Trustee's lawyer says Parkland board 'wrong on all counts'

Trustee's lawyer says Parkland board 'wrong on all counts'

URBANA — In legal briefs filed Thursday, the attorney for a Parkland College faculty member recently elected to the board of trustees says that the community college board's claim that she should be prohibited from doing both is "wrong on all counts," and that Champaign County Judge Tom Difanis should rule against the board.

Glenn Stanko, the Champaign attorney representing Parkland Associate Professor Rochelle Harden, also noted that if the Parkland board's arguments against her were to be accepted, the result would be to overturn the will of voters in the April 4 election.

"If the board's argument were to be accepted," Stanko wrote, "the end result would be to overturn an election in which Harden received 12,101 votes over a 12-county area, with her employment as a faculty member at Parkland having been publicly disclosed and discussed before the election."

He added that if Harden's election to the board was overturned, she would not automatically be replaced by the next-place finisher in the election (Richard Taylor) but by someone chosen by the board.

"Elections are not lightly overturned by courts, however, unless there is a failure to comply with a mandatory condition of election law or unless there is fraud or some adverse effect on the election," Stanko wrote. "Fortunately, a correct interpretation of the relevant statutes and law in this case will not serve to negate the results of the Parkland trustee election."

Harden, a Parkland faculty instructor since 2001 who lives in Champaign, was one of three candidates elected to six-year terms on the college's board two months ago. She won over three other contenders.

But a day after she was sworn in as a trustee in late April, the remaining members of the board filed for a declaratory judgment, asserting that her employment by Parkland while simultaneously serving on its board violates the state Public Officer Prohibited Activities Act and the Public Community College Act.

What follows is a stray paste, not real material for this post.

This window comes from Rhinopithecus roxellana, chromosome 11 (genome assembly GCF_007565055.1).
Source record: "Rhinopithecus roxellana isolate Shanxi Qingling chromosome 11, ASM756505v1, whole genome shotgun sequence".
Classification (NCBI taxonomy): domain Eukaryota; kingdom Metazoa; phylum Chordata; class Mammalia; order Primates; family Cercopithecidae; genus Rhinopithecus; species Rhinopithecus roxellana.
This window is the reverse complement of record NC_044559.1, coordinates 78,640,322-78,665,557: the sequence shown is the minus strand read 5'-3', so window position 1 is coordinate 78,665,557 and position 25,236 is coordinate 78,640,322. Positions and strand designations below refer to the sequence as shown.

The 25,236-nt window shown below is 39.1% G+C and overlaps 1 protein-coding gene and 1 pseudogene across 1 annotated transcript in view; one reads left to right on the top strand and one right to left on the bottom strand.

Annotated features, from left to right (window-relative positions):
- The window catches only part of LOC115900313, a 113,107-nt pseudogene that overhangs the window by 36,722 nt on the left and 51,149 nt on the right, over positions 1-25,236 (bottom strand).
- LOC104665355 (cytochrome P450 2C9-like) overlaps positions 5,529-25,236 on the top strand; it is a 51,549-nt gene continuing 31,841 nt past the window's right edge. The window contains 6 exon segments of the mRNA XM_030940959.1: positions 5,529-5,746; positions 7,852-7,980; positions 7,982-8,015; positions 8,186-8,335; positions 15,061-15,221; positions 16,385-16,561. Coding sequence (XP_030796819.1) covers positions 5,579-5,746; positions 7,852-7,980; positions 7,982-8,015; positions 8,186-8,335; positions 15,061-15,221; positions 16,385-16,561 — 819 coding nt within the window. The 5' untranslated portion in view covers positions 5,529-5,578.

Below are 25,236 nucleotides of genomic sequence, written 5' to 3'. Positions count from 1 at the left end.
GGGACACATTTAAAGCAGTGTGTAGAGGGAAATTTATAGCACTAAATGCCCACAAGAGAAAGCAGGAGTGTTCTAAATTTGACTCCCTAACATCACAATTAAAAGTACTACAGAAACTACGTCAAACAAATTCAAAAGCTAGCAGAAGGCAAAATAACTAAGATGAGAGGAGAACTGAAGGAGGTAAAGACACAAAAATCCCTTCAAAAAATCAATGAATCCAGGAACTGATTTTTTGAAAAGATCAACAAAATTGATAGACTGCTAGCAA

In briefs filed May 30, Lorna Geiler, the attorney for the Parkland board, wrote that Harden "would be called upon to vote on matters concerning the collective bargaining agreement between the board of trustees and the Parkland Academic Employees," and that and other matters "create conflicts and incompatibilities that cannot be avoided via abstention.

"Accordingly, under Illinois law, it is clear that defendant cannot maintain her employment by the college while simultaneously serving as a member of the Parkland College Board of Trustees."

Geiler wrote that the Public Officer Prohibited Activities Act and the Public Community College Act prohibit Harden's service in both positions.

But Stanko argued that the Public Officer Prohibited Activities Act does not apply to community college board members and that the Public Community College Act does not prohibit Harden from serving on the board while she is employed at Parkland under a collective bargaining agreement.

He claimed the PCCA "only prohibits community college board members from having an interest in contracts with third-party vendors."

Stanko also said that Geiler's claim "that the common-law doctrine of 'incompatibility of offices' bars Harden's service" on the board while she is a faculty member is wrong because the doctrine applies to a person who holds two public offices.

In an affidavit accompanying Stanko's arguments, Harden again said that she would "avoid any conflict of interest on matters arising out of or relating to the current (collective bargaining agreement) or futures ones."

She pledged to publicly disclose her interest as a Parkland faculty member "whenever such matters arise," refrain from participating in such matters, recuse herself from any discussion of such matters in meetings of the Parkland board, abstain from votes on such matters, withdraw from closed sessions where they are discussed and, "if I deem it to be necessary and appropriate, withdrawing from and not participating in those portions of open meetings of the Parkland board involving any such matters, so that I am not part of the quorum when any vote is taken."

Harden also said she "cannot afford to give up my employment as a faculty member," for which she is scheduled to be paid $70,607 in the upcoming academic year.

She added, "If it is determined by the court in this case that I cannot serve on the Parkland board while I am employed as a tenured faculty member under the current CBA or under future collective bargaining agreements between the Parkland board and the (Parkland Academic Employees' Organization), then I will have no choice but to resign my position as a trustee of the Parkland board."